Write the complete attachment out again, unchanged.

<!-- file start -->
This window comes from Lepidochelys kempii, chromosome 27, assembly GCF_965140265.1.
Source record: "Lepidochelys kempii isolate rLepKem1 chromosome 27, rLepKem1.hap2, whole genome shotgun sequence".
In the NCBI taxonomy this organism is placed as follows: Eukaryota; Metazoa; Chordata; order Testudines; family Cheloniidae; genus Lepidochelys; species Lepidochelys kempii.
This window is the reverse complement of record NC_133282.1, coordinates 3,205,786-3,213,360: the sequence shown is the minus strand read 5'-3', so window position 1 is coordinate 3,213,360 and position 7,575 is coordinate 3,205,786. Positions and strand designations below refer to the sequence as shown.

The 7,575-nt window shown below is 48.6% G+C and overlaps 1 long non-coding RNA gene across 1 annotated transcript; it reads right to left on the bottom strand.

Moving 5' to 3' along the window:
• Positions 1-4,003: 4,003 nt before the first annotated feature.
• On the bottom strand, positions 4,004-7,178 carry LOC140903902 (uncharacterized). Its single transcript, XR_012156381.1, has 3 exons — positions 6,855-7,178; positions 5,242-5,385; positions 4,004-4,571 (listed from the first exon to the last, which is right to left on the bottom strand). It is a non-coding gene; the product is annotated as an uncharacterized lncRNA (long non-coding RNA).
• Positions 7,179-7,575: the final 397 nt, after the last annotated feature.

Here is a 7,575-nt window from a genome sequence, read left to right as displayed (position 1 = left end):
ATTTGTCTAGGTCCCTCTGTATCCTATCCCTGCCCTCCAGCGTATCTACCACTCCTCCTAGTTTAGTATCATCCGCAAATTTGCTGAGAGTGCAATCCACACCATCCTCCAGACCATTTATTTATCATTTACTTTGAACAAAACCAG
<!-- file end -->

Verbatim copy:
This window comes from Lepidochelys kempii, chromosome 27, assembly GCF_965140265.1.
Source record: "Lepidochelys kempii isolate rLepKem1 chromosome 27, rLepKem1.hap2, whole genome shotgun sequence".
In the NCBI taxonomy this organism is placed as follows: Eukaryota; Metazoa; Chordata; order Testudines; family Cheloniidae; genus Lepidochelys; species Lepidochelys kempii.
This window is the reverse complement of record NC_133282.1, coordinates 3,205,786-3,213,360: the sequence shown is the minus strand read 5'-3', so window position 1 is coordinate 3,213,360 and position 7,575 is coordinate 3,205,786. Positions and strand designations below refer to the sequence as shown.

The 7,575-nt window shown below is 48.6% G+C and overlaps 1 long non-coding RNA gene across 1 annotated transcript; it reads right to left on the bottom strand.

Moving 5' to 3' along the window:
• Positions 1-4,003: 4,003 nt before the first annotated feature.
• On the bottom strand, positions 4,004-7,178 carry LOC140903902 (uncharacterized). Its single transcript, XR_012156381.1, has 3 exons — positions 6,855-7,178; positions 5,242-5,385; positions 4,004-4,571 (listed from the first exon to the last, which is right to left on the bottom strand). It is a non-coding gene; the product is annotated as an uncharacterized lncRNA (long non-coding RNA).
• Positions 7,179-7,575: the final 397 nt, after the last annotated feature.

Here is a 7,575-nt window from a genome sequence, read left to right as displayed (position 1 = left end):
ATTTGTCTAGGTCCCTCTGTATCCTATCCCTGCCCTCCAGCGTATCTACCACTCCTCCTAGTTTAGTATCATCCGCAAATTTGCTGAGAGTGCAATCCACACCATCCTCCAGACCATTTATTTATCATTTACTTTGAACAAAACCAG